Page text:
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CAERSWS (“Mediolanum”) Montgomeryshire, Wales.

Roman military center in the upper Severn valley, pivot of the road system controlling central Wales. The Ravenna Cosmography implies that its name was Mediolanum (place in the middle of the plain), a suitable description. The importance of the site is shown by the size of the successive forts based there. The first of these has recently been located on a low hill 1 km E of the present village. Over 3.6 ha in size, it is by implication pre-Flavian in date. This is because the second fort, long known to lie at the N end of the village, has produced evidence of continuous occupation from A.D. 75 when Wales was finally subjugated. The 2.8 ha fort platform can readily be recognized and is comparable in size to other large sites like the Forden Gaer and the Brecon Gaer.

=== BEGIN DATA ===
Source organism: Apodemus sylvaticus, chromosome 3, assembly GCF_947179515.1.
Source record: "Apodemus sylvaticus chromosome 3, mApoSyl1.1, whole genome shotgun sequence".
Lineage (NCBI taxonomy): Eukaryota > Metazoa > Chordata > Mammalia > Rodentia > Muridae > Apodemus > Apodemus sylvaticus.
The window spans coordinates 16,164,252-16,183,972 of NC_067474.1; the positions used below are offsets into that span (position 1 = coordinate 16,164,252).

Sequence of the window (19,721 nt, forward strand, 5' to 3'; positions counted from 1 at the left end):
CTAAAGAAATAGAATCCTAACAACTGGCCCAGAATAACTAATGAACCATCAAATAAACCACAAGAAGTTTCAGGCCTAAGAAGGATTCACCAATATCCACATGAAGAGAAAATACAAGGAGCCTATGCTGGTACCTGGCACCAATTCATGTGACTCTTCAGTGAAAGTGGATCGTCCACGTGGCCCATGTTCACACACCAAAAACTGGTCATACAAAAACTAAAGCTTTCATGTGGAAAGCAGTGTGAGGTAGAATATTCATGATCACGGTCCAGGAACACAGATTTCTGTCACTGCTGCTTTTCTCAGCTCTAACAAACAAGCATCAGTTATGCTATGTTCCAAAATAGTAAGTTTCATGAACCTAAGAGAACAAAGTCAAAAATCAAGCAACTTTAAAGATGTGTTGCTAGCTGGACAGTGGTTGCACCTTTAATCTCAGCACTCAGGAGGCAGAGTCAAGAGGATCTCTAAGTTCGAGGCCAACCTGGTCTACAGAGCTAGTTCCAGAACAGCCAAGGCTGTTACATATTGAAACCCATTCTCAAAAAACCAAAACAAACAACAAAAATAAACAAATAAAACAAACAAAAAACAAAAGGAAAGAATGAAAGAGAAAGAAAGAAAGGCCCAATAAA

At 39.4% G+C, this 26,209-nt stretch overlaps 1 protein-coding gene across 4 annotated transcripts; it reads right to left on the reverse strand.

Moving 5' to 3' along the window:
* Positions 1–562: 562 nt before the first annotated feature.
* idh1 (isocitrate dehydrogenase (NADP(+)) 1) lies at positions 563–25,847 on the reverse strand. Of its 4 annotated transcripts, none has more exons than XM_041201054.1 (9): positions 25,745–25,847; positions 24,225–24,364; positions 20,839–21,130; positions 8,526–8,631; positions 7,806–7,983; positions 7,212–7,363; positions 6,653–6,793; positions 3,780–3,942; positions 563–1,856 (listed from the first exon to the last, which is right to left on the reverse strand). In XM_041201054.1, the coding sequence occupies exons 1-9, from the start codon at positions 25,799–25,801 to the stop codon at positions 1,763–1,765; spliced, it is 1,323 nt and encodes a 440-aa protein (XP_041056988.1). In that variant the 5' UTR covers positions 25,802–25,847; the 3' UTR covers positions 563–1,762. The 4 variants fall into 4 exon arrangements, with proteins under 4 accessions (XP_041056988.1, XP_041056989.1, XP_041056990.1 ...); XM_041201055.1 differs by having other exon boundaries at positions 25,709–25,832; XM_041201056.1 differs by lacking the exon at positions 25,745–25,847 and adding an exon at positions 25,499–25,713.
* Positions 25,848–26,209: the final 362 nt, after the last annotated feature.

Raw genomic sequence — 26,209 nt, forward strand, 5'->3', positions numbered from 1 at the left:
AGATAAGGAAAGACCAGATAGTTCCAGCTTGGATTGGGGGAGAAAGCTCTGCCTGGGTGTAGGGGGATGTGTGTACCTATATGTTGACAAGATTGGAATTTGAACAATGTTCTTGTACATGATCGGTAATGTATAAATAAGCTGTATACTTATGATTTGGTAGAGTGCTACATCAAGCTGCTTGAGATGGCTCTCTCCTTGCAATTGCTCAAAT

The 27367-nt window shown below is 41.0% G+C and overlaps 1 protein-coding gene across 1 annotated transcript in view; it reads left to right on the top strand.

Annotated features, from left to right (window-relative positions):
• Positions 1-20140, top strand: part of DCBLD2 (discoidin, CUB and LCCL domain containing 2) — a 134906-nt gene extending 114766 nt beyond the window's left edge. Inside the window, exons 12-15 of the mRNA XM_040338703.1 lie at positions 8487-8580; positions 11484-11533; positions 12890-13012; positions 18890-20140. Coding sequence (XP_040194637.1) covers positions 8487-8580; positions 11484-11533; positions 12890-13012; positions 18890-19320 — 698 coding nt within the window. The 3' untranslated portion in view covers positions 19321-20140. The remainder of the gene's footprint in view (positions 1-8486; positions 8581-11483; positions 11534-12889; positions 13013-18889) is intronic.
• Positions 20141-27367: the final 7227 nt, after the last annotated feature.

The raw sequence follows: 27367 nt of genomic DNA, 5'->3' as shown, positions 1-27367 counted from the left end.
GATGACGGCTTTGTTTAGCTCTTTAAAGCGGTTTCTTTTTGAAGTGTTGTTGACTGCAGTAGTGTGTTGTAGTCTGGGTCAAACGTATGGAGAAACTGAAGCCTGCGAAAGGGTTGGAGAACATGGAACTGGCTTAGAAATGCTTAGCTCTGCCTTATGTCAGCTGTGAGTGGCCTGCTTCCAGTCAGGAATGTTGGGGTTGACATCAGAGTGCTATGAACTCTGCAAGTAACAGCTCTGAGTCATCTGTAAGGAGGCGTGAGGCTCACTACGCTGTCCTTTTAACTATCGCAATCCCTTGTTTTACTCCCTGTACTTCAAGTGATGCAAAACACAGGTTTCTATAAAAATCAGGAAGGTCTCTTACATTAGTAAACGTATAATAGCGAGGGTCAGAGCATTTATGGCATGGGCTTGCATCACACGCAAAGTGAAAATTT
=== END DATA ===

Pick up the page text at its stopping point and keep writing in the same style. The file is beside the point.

A considerable vicus extended beneath the modern village to the S. A bath house lies beneath the present railway line to the W. Excavations early in this century showed that the central range of buildings in the later occupation were built of stone, while the barracks were of timber. Recent excavation showed that the defenses were of three periods. The original Flavian rampart was widened at the end of the 1st c. and did not receive a stone revetment until the middle of the 2d c.; all these changes are associated with rebuilding in the interior. The praetorium was enhanced by the addition of three rooms with hypocausts in the 3d c., and indications of continued occupation in the 4th c. have been found in both the central range and the vicus.


F. N. Pryce, Montgomeryshire Collections 46 (1940) 67ff; C. M. Daniels et al., “Excavations at Caersws,” ibid. 59 (1965) 112; 60 (1966) 1ffI; G.D.B. Jones, The Roman Frontier in Wales (1969) 66ffMP.


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